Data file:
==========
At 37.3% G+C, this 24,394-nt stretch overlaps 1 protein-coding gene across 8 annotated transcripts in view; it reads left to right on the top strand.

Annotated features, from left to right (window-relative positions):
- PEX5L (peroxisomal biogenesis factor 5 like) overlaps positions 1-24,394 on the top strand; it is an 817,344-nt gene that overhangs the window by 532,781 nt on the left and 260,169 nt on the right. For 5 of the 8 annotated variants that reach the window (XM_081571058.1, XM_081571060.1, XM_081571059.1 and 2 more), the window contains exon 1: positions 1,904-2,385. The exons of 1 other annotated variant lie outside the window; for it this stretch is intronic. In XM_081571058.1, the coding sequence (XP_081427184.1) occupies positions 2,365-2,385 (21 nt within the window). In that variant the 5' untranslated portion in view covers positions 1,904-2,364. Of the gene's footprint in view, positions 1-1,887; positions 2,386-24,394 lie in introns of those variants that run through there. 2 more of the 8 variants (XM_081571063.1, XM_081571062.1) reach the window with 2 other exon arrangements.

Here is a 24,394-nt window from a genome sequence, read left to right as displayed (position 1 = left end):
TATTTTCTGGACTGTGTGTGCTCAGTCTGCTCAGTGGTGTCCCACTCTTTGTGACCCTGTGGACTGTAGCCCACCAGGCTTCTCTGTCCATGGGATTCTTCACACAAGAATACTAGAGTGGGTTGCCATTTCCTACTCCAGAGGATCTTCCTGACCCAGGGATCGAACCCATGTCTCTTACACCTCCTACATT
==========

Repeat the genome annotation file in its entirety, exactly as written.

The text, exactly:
At 37.3% G+C, this 24,394-nt stretch overlaps 1 protein-coding gene across 8 annotated transcripts in view; it reads left to right on the top strand.

Annotated features, from left to right (window-relative positions):
- PEX5L (peroxisomal biogenesis factor 5 like) overlaps positions 1-24,394 on the top strand; it is an 817,344-nt gene that overhangs the window by 532,781 nt on the left and 260,169 nt on the right. For 5 of the 8 annotated variants that reach the window (XM_081571058.1, XM_081571060.1, XM_081571059.1 and 2 more), the window contains exon 1: positions 1,904-2,385. The exons of 1 other annotated variant lie outside the window; for it this stretch is intronic. In XM_081571058.1, the coding sequence (XP_081427184.1) occupies positions 2,365-2,385 (21 nt within the window). In that variant the 5' untranslated portion in view covers positions 1,904-2,364. Of the gene's footprint in view, positions 1-1,887; positions 2,386-24,394 lie in introns of those variants that run through there. 2 more of the 8 variants (XM_081571063.1, XM_081571062.1) reach the window with 2 other exon arrangements.

Here is a 24,394-nt window from a genome sequence, read left to right as displayed (position 1 = left end):
TATTTTCTGGACTGTGTGTGCTCAGTCTGCTCAGTGGTGTCCCACTCTTTGTGACCCTGTGGACTGTAGCCCACCAGGCTTCTCTGTCCATGGGATTCTTCACACAAGAATACTAGAGTGGGTTGCCATTTCCTACTCCAGAGGATCTTCCTGACCCAGGGATCGAACCCATGTCTCTTACACCTCCTACATT